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|کد مقاله||سال انتشار||تعداد صفحات مقاله انگلیسی||ترجمه فارسی|
|14304||2011||14 صفحه PDF||سفارش دهید|
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Publisher : Elsevier - Science Direct (الزویر - ساینس دایرکت)
Journal : Journal of Economic Behavior & Organization, Volume 77, Issue 3, March 2011, Pages 368–381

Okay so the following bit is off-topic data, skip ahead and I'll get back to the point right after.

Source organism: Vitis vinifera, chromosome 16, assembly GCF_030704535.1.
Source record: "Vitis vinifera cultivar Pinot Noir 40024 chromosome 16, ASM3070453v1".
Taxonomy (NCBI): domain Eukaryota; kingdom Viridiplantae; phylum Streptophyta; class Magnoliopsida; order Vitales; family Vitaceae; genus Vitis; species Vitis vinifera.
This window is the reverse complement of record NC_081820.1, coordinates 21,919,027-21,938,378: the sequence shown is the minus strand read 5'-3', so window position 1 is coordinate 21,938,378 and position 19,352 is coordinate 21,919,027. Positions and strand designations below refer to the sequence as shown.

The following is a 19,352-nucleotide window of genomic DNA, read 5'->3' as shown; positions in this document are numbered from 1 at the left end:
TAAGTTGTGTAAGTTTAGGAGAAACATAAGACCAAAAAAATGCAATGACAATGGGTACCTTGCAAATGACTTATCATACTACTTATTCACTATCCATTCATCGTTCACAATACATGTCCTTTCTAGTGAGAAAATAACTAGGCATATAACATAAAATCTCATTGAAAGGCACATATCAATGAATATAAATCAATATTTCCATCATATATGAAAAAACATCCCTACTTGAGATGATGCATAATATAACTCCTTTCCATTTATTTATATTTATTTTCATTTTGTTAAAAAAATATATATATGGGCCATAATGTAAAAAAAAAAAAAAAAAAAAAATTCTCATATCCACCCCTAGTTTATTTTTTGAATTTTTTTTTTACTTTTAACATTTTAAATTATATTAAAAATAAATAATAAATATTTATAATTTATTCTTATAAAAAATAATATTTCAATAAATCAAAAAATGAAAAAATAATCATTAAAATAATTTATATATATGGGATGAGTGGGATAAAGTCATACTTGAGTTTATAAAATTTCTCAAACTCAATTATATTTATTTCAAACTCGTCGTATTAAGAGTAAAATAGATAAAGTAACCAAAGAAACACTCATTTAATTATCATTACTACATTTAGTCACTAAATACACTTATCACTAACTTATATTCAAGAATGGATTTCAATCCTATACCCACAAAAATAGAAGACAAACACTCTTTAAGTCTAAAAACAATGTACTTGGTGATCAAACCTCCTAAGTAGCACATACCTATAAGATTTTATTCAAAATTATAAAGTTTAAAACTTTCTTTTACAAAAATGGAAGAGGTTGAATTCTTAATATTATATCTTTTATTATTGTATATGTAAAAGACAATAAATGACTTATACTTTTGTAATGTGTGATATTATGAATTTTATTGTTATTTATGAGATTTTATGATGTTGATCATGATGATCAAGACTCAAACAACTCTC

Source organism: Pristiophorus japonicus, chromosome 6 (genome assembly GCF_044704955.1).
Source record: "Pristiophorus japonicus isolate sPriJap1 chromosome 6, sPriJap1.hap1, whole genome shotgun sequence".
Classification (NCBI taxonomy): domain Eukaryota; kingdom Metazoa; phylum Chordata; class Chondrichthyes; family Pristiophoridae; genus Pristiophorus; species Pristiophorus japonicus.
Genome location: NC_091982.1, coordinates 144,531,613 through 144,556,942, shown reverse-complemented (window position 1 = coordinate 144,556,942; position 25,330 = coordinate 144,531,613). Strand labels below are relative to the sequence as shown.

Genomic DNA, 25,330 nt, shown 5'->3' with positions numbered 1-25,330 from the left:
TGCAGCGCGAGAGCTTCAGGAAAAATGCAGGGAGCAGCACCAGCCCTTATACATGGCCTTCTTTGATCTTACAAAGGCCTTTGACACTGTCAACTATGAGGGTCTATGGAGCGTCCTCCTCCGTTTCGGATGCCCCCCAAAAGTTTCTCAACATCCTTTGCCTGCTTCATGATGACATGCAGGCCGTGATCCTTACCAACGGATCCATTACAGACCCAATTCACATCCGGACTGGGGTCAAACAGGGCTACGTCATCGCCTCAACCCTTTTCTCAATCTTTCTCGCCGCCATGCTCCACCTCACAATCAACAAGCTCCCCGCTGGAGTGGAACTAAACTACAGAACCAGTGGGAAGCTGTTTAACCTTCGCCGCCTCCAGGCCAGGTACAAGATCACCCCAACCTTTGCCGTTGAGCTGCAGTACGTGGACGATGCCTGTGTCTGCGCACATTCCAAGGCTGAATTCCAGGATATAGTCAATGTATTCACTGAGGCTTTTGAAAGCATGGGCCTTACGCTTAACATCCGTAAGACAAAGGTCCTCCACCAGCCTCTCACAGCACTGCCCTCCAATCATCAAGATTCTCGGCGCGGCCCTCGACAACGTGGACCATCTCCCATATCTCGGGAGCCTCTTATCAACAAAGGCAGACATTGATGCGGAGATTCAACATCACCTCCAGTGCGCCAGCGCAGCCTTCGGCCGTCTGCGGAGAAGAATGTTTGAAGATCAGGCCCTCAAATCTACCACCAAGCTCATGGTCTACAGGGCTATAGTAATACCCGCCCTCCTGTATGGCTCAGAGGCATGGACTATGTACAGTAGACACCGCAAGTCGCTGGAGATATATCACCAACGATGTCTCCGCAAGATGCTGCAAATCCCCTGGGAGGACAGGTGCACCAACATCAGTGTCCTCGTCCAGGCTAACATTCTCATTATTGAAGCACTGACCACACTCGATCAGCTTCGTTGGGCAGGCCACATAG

Self-fulfilling expectations, where people's expectations may enable some ‘pattern’ to arise, and self-destroying expectations, where people's expectations could also induce the arisen ‘pattern’ to disappear, are two attracting phenomena in financial markets. We hold that these two seemingly conflicting phenomena originally arise from the intertemporal payoff structure of investors and build a consolidated model to systemically explore their underlying mechanisms. Based on individuals’ investments, with trend-following and trend-reversing expectation rules, our model exhibits the process in which one expectation rule goes from showing superior performance to being unprofitable, as it is gradually exploited, realized, and taken advantage of. Adding the fundamentalist rule, we find that the fluctuation of fundamentalists’ impacts on prices, driven by individuals’ real payoffs, is the crucial factor that enables their wished ‘pattern’ that prices fluctuate around the supposed fundamental value to arise as well as induces this emerging ‘pattern’ to disappear.